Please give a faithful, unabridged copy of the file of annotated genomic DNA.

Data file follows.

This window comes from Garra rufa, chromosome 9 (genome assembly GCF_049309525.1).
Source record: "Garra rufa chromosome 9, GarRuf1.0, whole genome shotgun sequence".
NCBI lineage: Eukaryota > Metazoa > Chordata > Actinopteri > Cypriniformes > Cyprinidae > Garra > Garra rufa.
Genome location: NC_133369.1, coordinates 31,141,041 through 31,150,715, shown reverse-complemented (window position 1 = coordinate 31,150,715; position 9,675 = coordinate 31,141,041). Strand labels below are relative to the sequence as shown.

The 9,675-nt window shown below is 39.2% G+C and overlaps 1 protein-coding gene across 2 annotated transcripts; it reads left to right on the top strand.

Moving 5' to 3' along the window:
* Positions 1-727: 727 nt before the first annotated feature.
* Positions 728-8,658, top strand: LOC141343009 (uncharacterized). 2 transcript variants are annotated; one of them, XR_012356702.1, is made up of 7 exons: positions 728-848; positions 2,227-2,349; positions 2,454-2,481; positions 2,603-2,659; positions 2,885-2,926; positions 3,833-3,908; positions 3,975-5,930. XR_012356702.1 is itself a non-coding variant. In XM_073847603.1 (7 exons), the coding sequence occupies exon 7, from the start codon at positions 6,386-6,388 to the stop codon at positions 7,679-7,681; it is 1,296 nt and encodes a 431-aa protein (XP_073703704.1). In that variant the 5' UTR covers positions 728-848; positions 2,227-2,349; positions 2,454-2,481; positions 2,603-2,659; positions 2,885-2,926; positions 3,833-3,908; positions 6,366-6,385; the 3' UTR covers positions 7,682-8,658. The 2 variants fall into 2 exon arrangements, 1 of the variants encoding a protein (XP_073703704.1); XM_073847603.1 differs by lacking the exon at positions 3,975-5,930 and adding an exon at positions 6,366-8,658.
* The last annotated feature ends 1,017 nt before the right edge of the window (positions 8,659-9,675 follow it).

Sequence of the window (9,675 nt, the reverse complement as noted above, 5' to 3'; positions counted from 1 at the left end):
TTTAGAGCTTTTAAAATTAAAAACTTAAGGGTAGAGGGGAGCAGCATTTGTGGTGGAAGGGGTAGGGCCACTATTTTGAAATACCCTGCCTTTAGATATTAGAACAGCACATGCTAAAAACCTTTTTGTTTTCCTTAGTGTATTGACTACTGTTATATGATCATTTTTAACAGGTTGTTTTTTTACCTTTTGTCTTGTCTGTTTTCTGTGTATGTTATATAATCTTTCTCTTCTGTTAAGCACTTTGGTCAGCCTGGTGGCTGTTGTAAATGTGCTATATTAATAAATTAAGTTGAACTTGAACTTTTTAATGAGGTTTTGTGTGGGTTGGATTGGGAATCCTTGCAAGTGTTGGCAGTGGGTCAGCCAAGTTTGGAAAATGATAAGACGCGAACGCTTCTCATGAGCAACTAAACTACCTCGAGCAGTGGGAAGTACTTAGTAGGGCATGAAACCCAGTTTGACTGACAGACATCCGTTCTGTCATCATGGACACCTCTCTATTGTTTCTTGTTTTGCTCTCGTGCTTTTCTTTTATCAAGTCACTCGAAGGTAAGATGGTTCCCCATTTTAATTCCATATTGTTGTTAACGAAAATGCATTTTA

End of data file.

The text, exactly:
This window comes from Garra rufa, chromosome 9 (genome assembly GCF_049309525.1).
Source record: "Garra rufa chromosome 9, GarRuf1.0, whole genome shotgun sequence".
NCBI lineage: Eukaryota > Metazoa > Chordata > Actinopteri > Cypriniformes > Cyprinidae > Garra > Garra rufa.
Genome location: NC_133369.1, coordinates 31,141,041 through 31,150,715, shown reverse-complemented (window position 1 = coordinate 31,150,715; position 9,675 = coordinate 31,141,041). Strand labels below are relative to the sequence as shown.

The 9,675-nt window shown below is 39.2% G+C and overlaps 1 protein-coding gene across 2 annotated transcripts; it reads left to right on the top strand.

Moving 5' to 3' along the window:
* Positions 1-727: 727 nt before the first annotated feature.
* Positions 728-8,658, top strand: LOC141343009 (uncharacterized). 2 transcript variants are annotated; one of them, XR_012356702.1, is made up of 7 exons: positions 728-848; positions 2,227-2,349; positions 2,454-2,481; positions 2,603-2,659; positions 2,885-2,926; positions 3,833-3,908; positions 3,975-5,930. XR_012356702.1 is itself a non-coding variant. In XM_073847603.1 (7 exons), the coding sequence occupies exon 7, from the start codon at positions 6,386-6,388 to the stop codon at positions 7,679-7,681; it is 1,296 nt and encodes a 431-aa protein (XP_073703704.1). In that variant the 5' UTR covers positions 728-848; positions 2,227-2,349; positions 2,454-2,481; positions 2,603-2,659; positions 2,885-2,926; positions 3,833-3,908; positions 6,366-6,385; the 3' UTR covers positions 7,682-8,658. The 2 variants fall into 2 exon arrangements, 1 of the variants encoding a protein (XP_073703704.1); XM_073847603.1 differs by lacking the exon at positions 3,975-5,930 and adding an exon at positions 6,366-8,658.
* The last annotated feature ends 1,017 nt before the right edge of the window (positions 8,659-9,675 follow it).

Sequence of the window (9,675 nt, the reverse complement as noted above, 5' to 3'; positions counted from 1 at the left end):
TTTAGAGCTTTTAAAATTAAAAACTTAAGGGTAGAGGGGAGCAGCATTTGTGGTGGAAGGGGTAGGGCCACTATTTTGAAATACCCTGCCTTTAGATATTAGAACAGCACATGCTAAAAACCTTTTTGTTTTCCTTAGTGTATTGACTACTGTTATATGATCATTTTTAACAGGTTGTTTTTTTACCTTTTGTCTTGTCTGTTTTCTGTGTATGTTATATAATCTTTCTCTTCTGTTAAGCACTTTGGTCAGCCTGGTGGCTGTTGTAAATGTGCTATATTAATAAATTAAGTTGAACTTGAACTTTTTAATGAGGTTTTGTGTGGGTTGGATTGGGAATCCTTGCAAGTGTTGGCAGTGGGTCAGCCAAGTTTGGAAAATGATAAGACGCGAACGCTTCTCATGAGCAACTAAACTACCTCGAGCAGTGGGAAGTACTTAGTAGGGCATGAAACCCAGTTTGACTGACAGACATCCGTTCTGTCATCATGGACACCTCTCTATTGTTTCTTGTTTTGCTCTCGTGCTTTTCTTTTATCAAGTCACTCGAAGGTAAGATGGTTCCCCATTTTAATTCCATATTGTTGTTAACGAAAATGCATTTTA